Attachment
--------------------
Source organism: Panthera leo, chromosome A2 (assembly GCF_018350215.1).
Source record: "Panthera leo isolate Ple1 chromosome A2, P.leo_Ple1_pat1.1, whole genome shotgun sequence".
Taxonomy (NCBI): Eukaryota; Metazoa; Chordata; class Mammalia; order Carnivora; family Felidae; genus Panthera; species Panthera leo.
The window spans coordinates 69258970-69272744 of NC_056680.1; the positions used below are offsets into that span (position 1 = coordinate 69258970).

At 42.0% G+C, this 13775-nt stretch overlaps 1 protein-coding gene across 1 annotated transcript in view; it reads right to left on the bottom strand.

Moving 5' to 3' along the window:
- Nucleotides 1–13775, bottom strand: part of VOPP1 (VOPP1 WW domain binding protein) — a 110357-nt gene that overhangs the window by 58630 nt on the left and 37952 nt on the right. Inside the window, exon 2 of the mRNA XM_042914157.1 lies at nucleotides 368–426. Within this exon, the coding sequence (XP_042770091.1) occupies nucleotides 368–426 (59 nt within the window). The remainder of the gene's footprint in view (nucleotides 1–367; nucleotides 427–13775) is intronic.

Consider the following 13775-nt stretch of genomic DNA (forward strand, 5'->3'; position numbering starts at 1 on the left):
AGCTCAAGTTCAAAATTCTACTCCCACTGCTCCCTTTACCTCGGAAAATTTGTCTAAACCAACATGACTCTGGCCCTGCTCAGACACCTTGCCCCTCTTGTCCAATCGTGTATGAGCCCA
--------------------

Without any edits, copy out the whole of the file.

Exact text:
Source organism: Panthera leo, chromosome A2 (assembly GCF_018350215.1).
Source record: "Panthera leo isolate Ple1 chromosome A2, P.leo_Ple1_pat1.1, whole genome shotgun sequence".
Taxonomy (NCBI): Eukaryota; Metazoa; Chordata; class Mammalia; order Carnivora; family Felidae; genus Panthera; species Panthera leo.
The window spans coordinates 69258970-69272744 of NC_056680.1; the positions used below are offsets into that span (position 1 = coordinate 69258970).

At 42.0% G+C, this 13775-nt stretch overlaps 1 protein-coding gene across 1 annotated transcript in view; it reads right to left on the bottom strand.

Moving 5' to 3' along the window:
- Nucleotides 1–13775, bottom strand: part of VOPP1 (VOPP1 WW domain binding protein) — a 110357-nt gene that overhangs the window by 58630 nt on the left and 37952 nt on the right. Inside the window, exon 2 of the mRNA XM_042914157.1 lies at nucleotides 368–426. Within this exon, the coding sequence (XP_042770091.1) occupies nucleotides 368–426 (59 nt within the window). The remainder of the gene's footprint in view (nucleotides 1–367; nucleotides 427–13775) is intronic.

Consider the following 13775-nt stretch of genomic DNA (forward strand, 5'->3'; position numbering starts at 1 on the left):
AGCTCAAGTTCAAAATTCTACTCCCACTGCTCCCTTTACCTCGGAAAATTTGTCTAAACCAACATGACTCTGGCCCTGCTCAGACACCTTGCCCCTCTTGTCCAATCGTGTATGAGCCCA